some people think they have to have duct tape all around the edges but i have never had a problem with that.  if i cut the line correctly and break it right, there are no loose bits to "contaminate my clay".   cannot imagine how anyone could contaminate wet clay which is not near the place finished work goes.

if you cannot break the drywall correctly, a rub against a concrete sidewalk or driveway smooths it just like sandpaper would.

Edited by oldlady
grammar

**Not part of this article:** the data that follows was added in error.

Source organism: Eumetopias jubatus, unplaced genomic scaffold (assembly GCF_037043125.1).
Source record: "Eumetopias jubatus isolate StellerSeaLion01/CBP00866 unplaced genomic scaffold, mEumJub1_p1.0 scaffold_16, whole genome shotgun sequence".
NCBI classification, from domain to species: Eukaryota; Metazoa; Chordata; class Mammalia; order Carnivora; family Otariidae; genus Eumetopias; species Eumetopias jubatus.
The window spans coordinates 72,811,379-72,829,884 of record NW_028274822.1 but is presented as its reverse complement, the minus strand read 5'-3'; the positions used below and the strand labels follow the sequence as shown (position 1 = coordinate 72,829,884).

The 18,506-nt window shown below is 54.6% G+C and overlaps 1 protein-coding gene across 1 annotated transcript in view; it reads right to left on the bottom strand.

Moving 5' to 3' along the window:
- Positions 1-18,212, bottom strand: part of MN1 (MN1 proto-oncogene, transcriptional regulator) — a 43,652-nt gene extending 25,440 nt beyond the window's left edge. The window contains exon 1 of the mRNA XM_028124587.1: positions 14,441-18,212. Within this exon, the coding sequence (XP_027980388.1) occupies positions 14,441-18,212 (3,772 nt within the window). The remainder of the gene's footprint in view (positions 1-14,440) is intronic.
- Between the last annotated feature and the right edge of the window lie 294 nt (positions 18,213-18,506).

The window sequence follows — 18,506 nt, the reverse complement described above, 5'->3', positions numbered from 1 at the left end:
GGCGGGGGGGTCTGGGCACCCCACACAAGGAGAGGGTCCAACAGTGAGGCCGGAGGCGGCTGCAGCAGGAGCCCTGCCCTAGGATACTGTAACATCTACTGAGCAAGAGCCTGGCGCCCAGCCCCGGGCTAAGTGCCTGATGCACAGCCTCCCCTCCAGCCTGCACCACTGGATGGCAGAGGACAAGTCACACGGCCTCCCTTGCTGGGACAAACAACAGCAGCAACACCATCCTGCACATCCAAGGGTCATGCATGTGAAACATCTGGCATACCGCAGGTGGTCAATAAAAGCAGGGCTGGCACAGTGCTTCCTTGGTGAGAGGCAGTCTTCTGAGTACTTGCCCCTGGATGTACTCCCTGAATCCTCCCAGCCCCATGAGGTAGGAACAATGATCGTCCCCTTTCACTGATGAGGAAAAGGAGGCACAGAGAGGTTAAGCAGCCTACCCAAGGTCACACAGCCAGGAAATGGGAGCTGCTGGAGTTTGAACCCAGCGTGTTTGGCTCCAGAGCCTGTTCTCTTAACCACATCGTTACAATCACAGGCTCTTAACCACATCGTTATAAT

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@Mark C. Yeah two toilets; The one bathroom is off the kitchen area, and in the event of an open house situation, If I am cooking food, it wont be very pleasant if someone is going through there to take a #2. Trying to keep the digestive process as separated as possible. Likewise, If I am having an open house, and hopefully its busy, there will be less of a line if there's 2 instead of one. I will be living about 40 mins away from this studio (for the time being, may put a home on this property in the future...money..), so I wanted a full shower there for a number of reasons; I am highly allergic to poison ivy, which Im sure I will get into when doing outside work. The thought of having those oils all over me all day long is horrifying for me; having a place where I can decontaminate myself will be great. Same goes for the pooch whenever she gets super messy. Also, I know of a friend who fell into a full 55 gallon trash can of tenmoku glaze; god forbid I ever do that, but if need to, Ill have something other than the hose to clean up. Similarly, I dont regularly work with dangerous liquids (solvents, acids, etc) but I do sometimes; the shower will act as my eyewash/chemical clean up station should I ever need it.